Wednesday, 22 July 2015

Raspberry Clafoutis

Raspberry 'Clafoutis'

It's the way the word rolls off the tongue - c l a f o u t i s - that does it.  It's like a loving endearment or reassuring pat on the back.  So many times I've been seduced into taking a little slice of 'cherry clafoutis', hoping against hope that this will be the one to live up to all my expectations.  So many times my optimism has been rewarded with a stodgy or desiccated disappointment, made palatable only by pouring on copious amounts of cream.  Yet still, I search for the holy grail of the perfect 'clafoutis'.

The clue, I think, is in the usual description of 'clafoutis' as a "thick" batter pudding.  Personally I prefer my pudding to be thick, or dense, with fruit rather than flour so each year when the cherry season comes round I try again to find the recipe that's right for me.  The norm is to use cherries, unpitted so as to impart a little bitter almond-like flavour.  I've had a mirabelle plum version that was excellent, though some would say if it's not made with cherries then it's a 'flaugnarde'.  I'm perfectly happy to accept it as clafoutis.  I just wish I'd asked for the recipe.

With at least another couple of weeks of cherry picking to go, I haven't given up on this summer's quest for the cherry clafoutis of my dreams.  Meanwhile, here's a lighter batter pudding I came across last summer.  It offers not only a different treatment for the batter, but uses raspberries.  As I'm currently frantically harvesting berries from my allotment, I'm grateful to revisit it.  Nothing beats eating the fruit straight from the canes, warmed by the summer sun, but they're peaking now and so are destined for the kitchen.  If they are truly ripe, they travel badly.  This is when you need a recipe where looks matter less than taste and there's only so much jam, cordial and puree I can make - and take.

Summer Raspberries

CLAFOUTIS: from the verb CLAFIR 
meaning: 'TO FILL"

The delicacy of raspberries calls for light cooking.  This recipe is adapted from Second Helpings of Roast Chicken by Simon Hopkinson.  It's somewhere between a custard and a batter pudding.  He calls it a "clafoutis" and that's fine by me.

Raspberry Clafoutis
(Serves 4)

250ml whipping cream
a pinch of salt
1 vanilla pod
about 25g of softened butter
about 250g raspberries
1 whole egg + 2 egg yolks
100g caster sugar
1 teaspoon potato flour
a little icing sugar
a little raspberry eau de vie (optional)

Pour the cream into a pan.  Split the vanilla pod and run the back of a knife down the cut surfaces to extract the seeds.  Add pods and seeds to the pan along with the salt and stir.  Bring almost to the boil.  Take off the heat, cover and leave for 30 minutes.
Heat the oven to 180C (160C fan)/Gas 4.
Butter 4 shallow oven-proof dishes (or 1 large one).  Divide the raspberries evenly between the dishes and place them in a roasting tin.
Beat together the egg, egg yolks, sugar and potato flour.  Remove the vanilla pod from the cream and pour into the egg mixture, whisking gently.  Carefully pour the batter over the raspberries.  Sift the icing sugar over the surfaces.
Add hot water to the roasting tin to reach at least halfway up the sides of the dishes.  Place carefully in the oven and bake for 20-25 minutes (about 35 minutes for a large one) until slightly puffed-up but still a little wobbly.  Turn off the oven and allow the puddings to settle for a few minutes.  Remove and serve when just warm sprinkled with a little eau de vie (if using) and some whipped cream.

Thursday, 9 July 2015

Honey & Co The Baking Book

Page from Honey & Co The Baking Book
Baked Apricots with marzipan filling and almond crumble
Photograph by Patricia Niven ©

"Our days are governed by the rhythm of the pastry .... ".  For Honey & Co, this tiny restaurant in a London backstreet, it's the pastry section that provides the essential underpinning to their busy days, from breakfast to end of dinner treats.  Here is the book that has been so anticipated since last year's publication of Sarit Packer and Itamar Srulovich's much loved debut Honey & Co Food from the Middle East.  I wrote about the 2014 book here.  Where the first book concentrated mostly on savoury Middle-Eastern food, The Baking Book offers recipes for sweet and savoury bakes, with the emphasis on the sweet ones.

Baked apricots with marzipan filling and almond crumble
baked from Honey & Co The Baking Book

Cakes are a big part of the book, even though the original plan for Honey & Co the restaurant didn't include a single cake.  Finding premises with a big picture window changed all that.  Cakes were the lure to attract customers in - the swivel of the eyes as they pass by.  I've done it myself and can confirm how effective a hook that window display is.  Colour to draw the eye, spices, orange blossom and rose waters to make the nose twitch.  All heavenly stratagems are employed.  But there are no deceptions here.  The bakes live up to expectations.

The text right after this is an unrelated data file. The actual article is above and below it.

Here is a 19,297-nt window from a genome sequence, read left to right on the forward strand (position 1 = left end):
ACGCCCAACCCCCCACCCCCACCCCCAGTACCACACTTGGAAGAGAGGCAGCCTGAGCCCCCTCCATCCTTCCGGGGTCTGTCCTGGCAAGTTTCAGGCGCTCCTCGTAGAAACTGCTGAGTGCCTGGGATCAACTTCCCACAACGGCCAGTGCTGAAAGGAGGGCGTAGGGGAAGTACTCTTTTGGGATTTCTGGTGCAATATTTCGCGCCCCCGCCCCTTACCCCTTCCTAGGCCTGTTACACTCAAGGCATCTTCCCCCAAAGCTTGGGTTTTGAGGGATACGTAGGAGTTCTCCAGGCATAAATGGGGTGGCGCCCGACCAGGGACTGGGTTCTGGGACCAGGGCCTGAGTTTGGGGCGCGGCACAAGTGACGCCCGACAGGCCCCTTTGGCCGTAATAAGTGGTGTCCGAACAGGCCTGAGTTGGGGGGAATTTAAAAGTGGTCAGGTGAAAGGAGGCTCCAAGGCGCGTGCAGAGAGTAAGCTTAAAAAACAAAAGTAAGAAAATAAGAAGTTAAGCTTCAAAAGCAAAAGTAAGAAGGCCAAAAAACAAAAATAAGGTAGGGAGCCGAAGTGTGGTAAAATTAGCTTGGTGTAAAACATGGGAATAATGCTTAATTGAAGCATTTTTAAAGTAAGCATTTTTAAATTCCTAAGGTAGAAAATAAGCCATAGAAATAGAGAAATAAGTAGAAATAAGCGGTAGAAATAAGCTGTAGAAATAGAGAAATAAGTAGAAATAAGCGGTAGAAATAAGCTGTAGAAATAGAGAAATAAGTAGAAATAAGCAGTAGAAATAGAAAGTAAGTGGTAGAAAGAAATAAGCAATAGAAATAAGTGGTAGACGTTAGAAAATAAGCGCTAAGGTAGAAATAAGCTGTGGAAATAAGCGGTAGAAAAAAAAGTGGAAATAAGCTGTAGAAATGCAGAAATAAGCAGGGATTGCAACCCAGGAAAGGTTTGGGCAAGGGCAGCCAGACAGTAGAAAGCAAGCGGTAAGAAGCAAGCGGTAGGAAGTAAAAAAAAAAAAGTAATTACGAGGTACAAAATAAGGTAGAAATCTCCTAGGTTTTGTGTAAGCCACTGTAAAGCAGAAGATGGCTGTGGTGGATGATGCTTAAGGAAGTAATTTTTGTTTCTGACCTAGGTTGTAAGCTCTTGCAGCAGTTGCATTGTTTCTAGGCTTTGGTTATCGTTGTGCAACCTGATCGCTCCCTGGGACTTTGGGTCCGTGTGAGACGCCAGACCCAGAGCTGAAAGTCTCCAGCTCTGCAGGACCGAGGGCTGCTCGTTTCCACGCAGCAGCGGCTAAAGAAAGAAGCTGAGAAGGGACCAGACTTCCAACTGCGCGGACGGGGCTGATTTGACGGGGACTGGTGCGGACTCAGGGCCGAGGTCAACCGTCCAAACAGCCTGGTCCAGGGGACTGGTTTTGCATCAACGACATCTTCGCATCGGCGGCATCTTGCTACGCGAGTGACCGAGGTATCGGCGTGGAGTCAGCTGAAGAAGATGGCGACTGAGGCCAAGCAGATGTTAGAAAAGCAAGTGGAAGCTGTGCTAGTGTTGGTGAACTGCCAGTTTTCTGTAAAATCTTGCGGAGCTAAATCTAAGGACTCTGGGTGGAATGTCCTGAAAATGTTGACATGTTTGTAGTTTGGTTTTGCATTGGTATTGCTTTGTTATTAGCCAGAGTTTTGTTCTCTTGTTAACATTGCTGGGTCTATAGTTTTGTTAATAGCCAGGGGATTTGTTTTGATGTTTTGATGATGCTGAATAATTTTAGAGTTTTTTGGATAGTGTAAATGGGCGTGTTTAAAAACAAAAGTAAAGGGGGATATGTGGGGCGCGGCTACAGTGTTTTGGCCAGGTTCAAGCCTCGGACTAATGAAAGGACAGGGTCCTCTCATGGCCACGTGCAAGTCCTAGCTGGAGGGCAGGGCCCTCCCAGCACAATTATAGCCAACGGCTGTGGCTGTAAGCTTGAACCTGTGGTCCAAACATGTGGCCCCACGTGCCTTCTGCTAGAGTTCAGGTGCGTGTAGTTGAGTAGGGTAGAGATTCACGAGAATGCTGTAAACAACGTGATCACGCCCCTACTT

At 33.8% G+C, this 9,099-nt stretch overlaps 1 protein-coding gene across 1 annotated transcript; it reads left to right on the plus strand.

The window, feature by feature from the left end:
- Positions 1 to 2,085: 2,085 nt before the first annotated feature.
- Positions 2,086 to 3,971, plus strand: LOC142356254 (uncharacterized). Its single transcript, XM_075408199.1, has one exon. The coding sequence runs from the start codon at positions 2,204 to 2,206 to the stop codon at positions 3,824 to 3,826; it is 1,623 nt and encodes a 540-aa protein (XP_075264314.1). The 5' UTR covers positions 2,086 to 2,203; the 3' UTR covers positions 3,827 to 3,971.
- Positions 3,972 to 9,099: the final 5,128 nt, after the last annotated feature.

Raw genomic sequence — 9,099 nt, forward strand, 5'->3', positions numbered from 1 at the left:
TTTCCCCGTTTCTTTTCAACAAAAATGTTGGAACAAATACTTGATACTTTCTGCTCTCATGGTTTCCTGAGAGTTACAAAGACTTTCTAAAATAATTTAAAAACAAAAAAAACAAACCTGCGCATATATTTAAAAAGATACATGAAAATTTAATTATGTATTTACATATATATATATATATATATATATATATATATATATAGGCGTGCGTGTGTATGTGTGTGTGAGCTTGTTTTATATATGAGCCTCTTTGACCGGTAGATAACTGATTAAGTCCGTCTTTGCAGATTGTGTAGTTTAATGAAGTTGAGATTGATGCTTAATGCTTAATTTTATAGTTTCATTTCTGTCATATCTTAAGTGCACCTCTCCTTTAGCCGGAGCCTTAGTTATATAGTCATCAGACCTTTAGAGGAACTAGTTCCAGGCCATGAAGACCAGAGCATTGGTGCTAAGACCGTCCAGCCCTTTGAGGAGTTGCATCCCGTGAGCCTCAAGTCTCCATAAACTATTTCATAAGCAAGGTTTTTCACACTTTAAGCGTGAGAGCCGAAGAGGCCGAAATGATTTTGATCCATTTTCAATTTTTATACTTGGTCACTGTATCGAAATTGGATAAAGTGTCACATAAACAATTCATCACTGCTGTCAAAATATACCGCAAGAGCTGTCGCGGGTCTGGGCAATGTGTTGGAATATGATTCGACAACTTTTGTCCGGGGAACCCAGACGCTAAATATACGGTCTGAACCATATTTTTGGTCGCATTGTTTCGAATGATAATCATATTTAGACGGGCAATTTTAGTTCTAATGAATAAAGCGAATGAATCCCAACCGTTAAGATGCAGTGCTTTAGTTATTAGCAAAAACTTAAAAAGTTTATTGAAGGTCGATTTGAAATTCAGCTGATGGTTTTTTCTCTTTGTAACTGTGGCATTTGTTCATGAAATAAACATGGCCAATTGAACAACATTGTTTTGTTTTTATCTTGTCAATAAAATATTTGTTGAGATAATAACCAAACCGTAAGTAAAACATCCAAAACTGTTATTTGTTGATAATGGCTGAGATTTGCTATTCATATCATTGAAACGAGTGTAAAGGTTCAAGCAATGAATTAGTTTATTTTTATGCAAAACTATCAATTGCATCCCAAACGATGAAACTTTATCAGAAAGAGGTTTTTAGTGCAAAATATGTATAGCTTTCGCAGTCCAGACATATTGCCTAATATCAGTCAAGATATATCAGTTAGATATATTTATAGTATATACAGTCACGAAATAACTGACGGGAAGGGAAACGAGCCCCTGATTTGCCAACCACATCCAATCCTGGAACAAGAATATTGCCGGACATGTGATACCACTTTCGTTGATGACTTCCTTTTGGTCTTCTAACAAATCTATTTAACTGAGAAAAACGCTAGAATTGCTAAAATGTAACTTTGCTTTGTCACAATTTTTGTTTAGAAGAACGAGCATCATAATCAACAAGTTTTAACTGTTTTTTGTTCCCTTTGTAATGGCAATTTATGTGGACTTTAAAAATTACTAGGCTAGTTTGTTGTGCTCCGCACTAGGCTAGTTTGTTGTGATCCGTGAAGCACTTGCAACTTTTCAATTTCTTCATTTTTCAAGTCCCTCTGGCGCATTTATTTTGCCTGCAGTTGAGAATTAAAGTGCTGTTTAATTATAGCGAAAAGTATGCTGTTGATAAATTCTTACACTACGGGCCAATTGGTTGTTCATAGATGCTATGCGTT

Chocolate & pistachio cookies
baked from Honey & Co The Baking Book

If this was simply a book of recipes, it would be very good - how could it not be, when it covers all of the Honey & Co customer favourites.  But it's the look behind the scenes from 'Dead of night' and 'First light', through the long daily flow of staff and customers, to the snuffing out of the candles, that makes it very good indeed.  In this book Sarit takes centre stage, the driving force for the baking with Giorgia the pastry chef who "lights up when she talks about cakes".  The purple folder of recipes from Sarit's baking life is the starting point.  Then the creative and collaborative work begins - helped along by tastings by staff and regulars and the need to fulfil Itamar's pastry dreams.  The results find their way to table and counter and, now, into this book which "has our favourite recipes .... and the best of all of us".

Raspberry & lime jam
cooked from Honey & Co The Baking Book

Sarit's tips on 'How to be good at baking' are a fine start to the book, with guidance on the use of sugar, eggs, cream, butter/fats, nuts and seeds, as well as excellent advice on ingredients like chocolate, "if I don't want to steal a piece, I shouldn't be baking with it".  The 'Store cupboard' yields up the likes of Strawberry & rose and Black fig, cardamom & orange jams, Amalfi lemon & rosemary marmalade, Candied quince, sweet and savour spice mixes and sugars.  You can breakfast on sticky Fitzrovia Buns  with sour cherries and pistachios (a personal weakness); a dish of Shakshuka (eggs cooked in spicy tomato sauce); Burnt Aubergine burekas (pastry parcels); or buttery Kubaneh, one of the intriguing "three strange Yemeni breads".  Mid-morning could have you feasting on Feta and courgette muffins or Fig, orange & walnut cake.  But then again there is Tahini & white chocolate plait and Pear, ginger and olive oil cake to consider.  Lunch could be a Balkan cheese bread; a spicy Pigeon pastilla; or Leek & goats' cheese pie with an out of the ordinary cheese pastry.  And suddenly it's teatime and we're at page 179 which doesn't even bear a recipe.  What it has is one of my favourite pages of writing in the book as it gives a flavour of the restaurant routine at that particular time of day.  But turn the page for Blood orange & pistachio cakesOrange blossom & marmalade cakesBlueberry, hazelnut & ricotta cake; and Chocolate sandwich cookies filled with tahini cream.  'After Dark' we have sweet, salty, crispy Knafe fragrant with cardamom and orange blossom water; Poached peaches with rose jelly & crystallised rose petals; and, maybe, some pistachio and rose petal Halva.